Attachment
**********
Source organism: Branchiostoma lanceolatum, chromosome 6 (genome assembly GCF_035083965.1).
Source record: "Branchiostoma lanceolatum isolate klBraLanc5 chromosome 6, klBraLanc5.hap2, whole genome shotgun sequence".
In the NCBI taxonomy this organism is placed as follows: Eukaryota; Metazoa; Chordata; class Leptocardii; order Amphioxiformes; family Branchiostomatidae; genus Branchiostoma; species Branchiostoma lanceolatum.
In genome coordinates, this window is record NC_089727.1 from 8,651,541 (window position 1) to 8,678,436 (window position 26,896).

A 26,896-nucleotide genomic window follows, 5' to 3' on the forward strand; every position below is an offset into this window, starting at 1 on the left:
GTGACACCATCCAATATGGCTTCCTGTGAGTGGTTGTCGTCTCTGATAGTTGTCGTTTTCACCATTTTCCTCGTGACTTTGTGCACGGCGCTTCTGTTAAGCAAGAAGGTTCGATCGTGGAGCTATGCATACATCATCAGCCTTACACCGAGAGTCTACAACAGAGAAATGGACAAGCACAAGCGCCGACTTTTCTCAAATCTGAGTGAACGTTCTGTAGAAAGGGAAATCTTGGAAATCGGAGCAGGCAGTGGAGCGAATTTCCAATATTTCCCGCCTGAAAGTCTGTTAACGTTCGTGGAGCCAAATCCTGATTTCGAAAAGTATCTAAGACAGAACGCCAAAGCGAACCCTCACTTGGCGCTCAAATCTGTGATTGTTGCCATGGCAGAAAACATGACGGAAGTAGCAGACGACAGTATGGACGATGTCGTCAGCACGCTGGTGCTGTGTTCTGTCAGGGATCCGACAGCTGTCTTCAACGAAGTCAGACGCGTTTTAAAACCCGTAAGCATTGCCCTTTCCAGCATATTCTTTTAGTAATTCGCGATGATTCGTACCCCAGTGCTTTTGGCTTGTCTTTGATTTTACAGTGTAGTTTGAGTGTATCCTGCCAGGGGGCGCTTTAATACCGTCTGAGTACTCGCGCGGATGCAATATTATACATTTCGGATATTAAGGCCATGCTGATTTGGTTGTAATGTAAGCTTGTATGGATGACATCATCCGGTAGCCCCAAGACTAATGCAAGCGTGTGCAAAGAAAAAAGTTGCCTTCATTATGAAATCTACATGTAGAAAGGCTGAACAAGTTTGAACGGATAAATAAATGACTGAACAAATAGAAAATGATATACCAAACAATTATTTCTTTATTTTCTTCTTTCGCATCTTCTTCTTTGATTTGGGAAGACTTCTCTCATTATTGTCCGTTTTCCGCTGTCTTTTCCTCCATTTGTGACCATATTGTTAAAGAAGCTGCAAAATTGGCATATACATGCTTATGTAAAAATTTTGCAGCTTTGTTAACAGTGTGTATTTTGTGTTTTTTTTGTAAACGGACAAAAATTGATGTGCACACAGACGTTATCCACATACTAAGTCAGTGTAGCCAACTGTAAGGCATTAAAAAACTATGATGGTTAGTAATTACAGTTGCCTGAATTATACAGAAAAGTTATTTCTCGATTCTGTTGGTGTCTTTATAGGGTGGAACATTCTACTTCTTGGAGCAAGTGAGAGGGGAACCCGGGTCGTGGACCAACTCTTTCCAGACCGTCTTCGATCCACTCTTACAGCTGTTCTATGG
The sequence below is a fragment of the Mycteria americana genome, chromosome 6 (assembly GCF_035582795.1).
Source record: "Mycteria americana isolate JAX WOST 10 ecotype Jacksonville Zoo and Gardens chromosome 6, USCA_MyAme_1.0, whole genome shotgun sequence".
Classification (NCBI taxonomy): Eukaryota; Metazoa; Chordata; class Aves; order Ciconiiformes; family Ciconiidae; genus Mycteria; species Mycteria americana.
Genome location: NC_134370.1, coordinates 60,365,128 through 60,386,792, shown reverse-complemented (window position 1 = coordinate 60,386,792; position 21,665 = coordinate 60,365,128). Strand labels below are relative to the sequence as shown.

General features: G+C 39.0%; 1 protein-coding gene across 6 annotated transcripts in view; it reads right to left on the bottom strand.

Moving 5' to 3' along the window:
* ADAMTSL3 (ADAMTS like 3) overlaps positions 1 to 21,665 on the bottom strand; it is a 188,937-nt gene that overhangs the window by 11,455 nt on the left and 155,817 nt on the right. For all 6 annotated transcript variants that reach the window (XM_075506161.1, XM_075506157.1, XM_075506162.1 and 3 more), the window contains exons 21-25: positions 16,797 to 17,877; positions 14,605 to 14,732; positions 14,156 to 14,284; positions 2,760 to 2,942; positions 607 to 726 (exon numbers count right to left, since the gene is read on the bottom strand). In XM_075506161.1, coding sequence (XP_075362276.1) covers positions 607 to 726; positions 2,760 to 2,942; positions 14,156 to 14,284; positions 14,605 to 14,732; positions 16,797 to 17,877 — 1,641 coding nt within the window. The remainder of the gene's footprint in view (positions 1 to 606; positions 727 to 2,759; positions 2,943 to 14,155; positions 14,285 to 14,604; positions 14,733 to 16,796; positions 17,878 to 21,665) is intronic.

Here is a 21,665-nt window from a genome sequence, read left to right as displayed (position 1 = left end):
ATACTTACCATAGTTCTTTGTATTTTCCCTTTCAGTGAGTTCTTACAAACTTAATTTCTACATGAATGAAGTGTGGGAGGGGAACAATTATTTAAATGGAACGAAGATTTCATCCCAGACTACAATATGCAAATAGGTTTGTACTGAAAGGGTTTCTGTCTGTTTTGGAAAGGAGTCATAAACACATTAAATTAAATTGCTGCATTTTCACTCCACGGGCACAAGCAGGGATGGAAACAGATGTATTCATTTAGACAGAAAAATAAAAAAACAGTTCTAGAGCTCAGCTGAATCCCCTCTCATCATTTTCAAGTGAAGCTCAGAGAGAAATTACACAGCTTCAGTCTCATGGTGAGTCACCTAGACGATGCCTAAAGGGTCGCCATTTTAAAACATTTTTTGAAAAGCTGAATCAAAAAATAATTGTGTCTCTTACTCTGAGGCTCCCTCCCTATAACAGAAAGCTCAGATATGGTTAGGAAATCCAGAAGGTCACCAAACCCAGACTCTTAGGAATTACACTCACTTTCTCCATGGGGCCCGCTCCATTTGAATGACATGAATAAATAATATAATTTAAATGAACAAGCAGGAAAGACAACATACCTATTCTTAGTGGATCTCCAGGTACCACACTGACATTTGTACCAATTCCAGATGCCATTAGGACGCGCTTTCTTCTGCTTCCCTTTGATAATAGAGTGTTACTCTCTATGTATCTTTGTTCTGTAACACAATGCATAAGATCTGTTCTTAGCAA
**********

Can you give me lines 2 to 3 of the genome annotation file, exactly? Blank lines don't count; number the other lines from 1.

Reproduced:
Source record: "Branchiostoma lanceolatum isolate klBraLanc5 chromosome 6, klBraLanc5.hap2, whole genome shotgun sequence".
In the NCBI taxonomy this organism is placed as follows: Eukaryota; Metazoa; Chordata; class Leptocardii; order Amphioxiformes; family Branchiostomatidae; genus Branchiostoma; species Branchiostoma lanceolatum.